A Man of Ideas: The Legacy of Mortimer Adler | Andrew Svenning | Catholic World Report
More than a decade after his death, Dr. Adler’s work of bringing philosophy to everyone continues. Max Weismann discusses the mission of the “Philosopher at Large” and his own work at the Center for the Study of the Great Ideas.
Mortimer J. Adler passed away in June of 2001, having left an indelible mark on 20th century philosophy. A standard history of philosophy text might place him under the subheading of the Aristotelian and Thomistic revivals of his time, but his contributions extend far beyond the narrow confines one might associate with academic philosophy. He acted as the founder and director of the Institute for Philosophical Research, Chairman of the Board of Editors for the Encyclopaedia Britannica, and co-founded both the Aspen Institute and the Center for the Study of the Great Ideas. Adler truly was the “Philosopher at Large,” the title of his 1977 intellectual autobiography, because unlike many in the discipline, he spoke to a wider audience. His interlocutors were not a close-knit circle of elite intellectuals and his published works were not technical tracts, laced in jargon accessible only to fellow professional academics. Adler was always more interested in the average person, who by nature possessed the ability to think and, therefore, to philosophize. This notion is best summed up by a phrase he came back to over and over again throughout his life: “Philosophy is everybody’s business”—a proposition upon which he staked his career.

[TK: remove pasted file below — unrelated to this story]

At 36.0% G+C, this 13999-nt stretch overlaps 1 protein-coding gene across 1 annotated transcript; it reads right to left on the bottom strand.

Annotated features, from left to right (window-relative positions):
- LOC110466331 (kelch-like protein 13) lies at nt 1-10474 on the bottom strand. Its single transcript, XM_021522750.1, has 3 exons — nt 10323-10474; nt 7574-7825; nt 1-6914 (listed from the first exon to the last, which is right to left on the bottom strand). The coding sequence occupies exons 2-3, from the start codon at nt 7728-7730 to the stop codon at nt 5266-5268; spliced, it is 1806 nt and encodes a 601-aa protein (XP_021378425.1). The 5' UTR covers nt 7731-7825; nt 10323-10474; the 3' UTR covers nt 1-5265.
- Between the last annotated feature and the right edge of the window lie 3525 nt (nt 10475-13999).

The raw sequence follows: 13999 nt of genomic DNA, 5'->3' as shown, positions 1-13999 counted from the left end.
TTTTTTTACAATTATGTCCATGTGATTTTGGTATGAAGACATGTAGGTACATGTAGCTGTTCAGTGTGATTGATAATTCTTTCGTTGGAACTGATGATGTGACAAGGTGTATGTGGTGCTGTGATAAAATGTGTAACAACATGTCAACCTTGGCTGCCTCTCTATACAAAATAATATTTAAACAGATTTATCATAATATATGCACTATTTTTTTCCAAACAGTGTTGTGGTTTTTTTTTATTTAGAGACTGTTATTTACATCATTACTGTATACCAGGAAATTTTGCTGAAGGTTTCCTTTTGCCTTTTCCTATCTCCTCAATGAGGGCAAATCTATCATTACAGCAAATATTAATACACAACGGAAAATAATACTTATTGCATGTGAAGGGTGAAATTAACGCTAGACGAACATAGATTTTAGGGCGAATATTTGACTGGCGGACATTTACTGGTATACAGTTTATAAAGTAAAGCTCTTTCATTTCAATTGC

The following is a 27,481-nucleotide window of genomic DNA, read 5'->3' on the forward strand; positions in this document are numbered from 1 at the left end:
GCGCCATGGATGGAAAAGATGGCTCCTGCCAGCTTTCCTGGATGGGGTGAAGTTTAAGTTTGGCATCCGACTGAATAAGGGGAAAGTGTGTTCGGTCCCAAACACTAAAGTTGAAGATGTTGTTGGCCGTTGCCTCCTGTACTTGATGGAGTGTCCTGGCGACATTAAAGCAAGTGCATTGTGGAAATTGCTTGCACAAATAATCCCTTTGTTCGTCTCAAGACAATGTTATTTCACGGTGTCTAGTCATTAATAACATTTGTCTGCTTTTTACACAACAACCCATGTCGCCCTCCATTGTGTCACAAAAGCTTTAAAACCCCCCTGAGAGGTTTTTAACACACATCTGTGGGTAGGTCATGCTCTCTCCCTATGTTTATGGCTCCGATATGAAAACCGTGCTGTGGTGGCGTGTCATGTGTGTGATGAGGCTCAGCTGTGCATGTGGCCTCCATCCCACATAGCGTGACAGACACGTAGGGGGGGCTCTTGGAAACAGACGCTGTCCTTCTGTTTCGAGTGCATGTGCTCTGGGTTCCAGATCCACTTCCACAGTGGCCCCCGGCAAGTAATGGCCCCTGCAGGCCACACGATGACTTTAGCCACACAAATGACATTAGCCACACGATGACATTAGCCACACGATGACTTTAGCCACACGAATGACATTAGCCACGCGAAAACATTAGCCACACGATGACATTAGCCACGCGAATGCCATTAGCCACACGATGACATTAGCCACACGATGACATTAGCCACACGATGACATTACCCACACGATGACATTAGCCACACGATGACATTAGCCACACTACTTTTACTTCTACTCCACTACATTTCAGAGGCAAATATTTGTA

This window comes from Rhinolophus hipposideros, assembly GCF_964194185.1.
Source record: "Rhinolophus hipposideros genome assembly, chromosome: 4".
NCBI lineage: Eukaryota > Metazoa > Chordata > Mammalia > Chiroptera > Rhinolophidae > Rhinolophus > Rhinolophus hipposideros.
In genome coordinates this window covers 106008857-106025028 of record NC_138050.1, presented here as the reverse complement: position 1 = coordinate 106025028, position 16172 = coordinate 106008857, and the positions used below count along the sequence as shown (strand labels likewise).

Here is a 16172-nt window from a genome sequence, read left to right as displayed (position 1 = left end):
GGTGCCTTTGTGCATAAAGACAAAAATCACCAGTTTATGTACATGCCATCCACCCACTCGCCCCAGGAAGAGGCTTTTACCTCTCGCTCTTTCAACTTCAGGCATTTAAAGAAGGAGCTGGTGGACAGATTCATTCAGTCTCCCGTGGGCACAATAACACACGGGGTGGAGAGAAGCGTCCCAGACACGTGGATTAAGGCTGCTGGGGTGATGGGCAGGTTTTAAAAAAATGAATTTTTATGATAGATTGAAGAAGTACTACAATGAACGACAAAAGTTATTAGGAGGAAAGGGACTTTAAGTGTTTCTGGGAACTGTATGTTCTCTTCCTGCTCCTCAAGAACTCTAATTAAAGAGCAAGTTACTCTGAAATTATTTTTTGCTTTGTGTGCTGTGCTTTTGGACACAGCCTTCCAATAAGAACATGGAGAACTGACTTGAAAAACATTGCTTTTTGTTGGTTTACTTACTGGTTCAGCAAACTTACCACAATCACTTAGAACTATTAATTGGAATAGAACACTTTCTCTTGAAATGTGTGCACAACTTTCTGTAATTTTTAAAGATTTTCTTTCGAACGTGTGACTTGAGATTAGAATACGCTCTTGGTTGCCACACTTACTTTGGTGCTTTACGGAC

“To be a human being is to be endowed with the proclivity to philosophize,” says Max Weismann, who co-founded the Center for the Study of the Great Ideas with Adler back in 1990. “To some degree we all engage in philosophical thought in the course of our daily lives.” And what is it we all should be philosophizing about? Weismann and his mentor have a reply: “The answer, in a word, is Ideas. In two words, it is Great Ideas—the ideas basic and indispensable to understanding ourselves, our society, and the world in which we live.”
These Great Ideas form the basis for Adler’s philosophic enterprise, an enterprise his best student is now carrying on. The center operates as the resource for accessing Dr. Adler’s works, providing members with subscriptions to weekly and quarterly journals, lectures, DVDs, and an array of information on Great Books programs.
Weismann’s journey as a student of Adler began after an epiphany he had discussing Plato’s Apology at a Great Books seminar in 1959.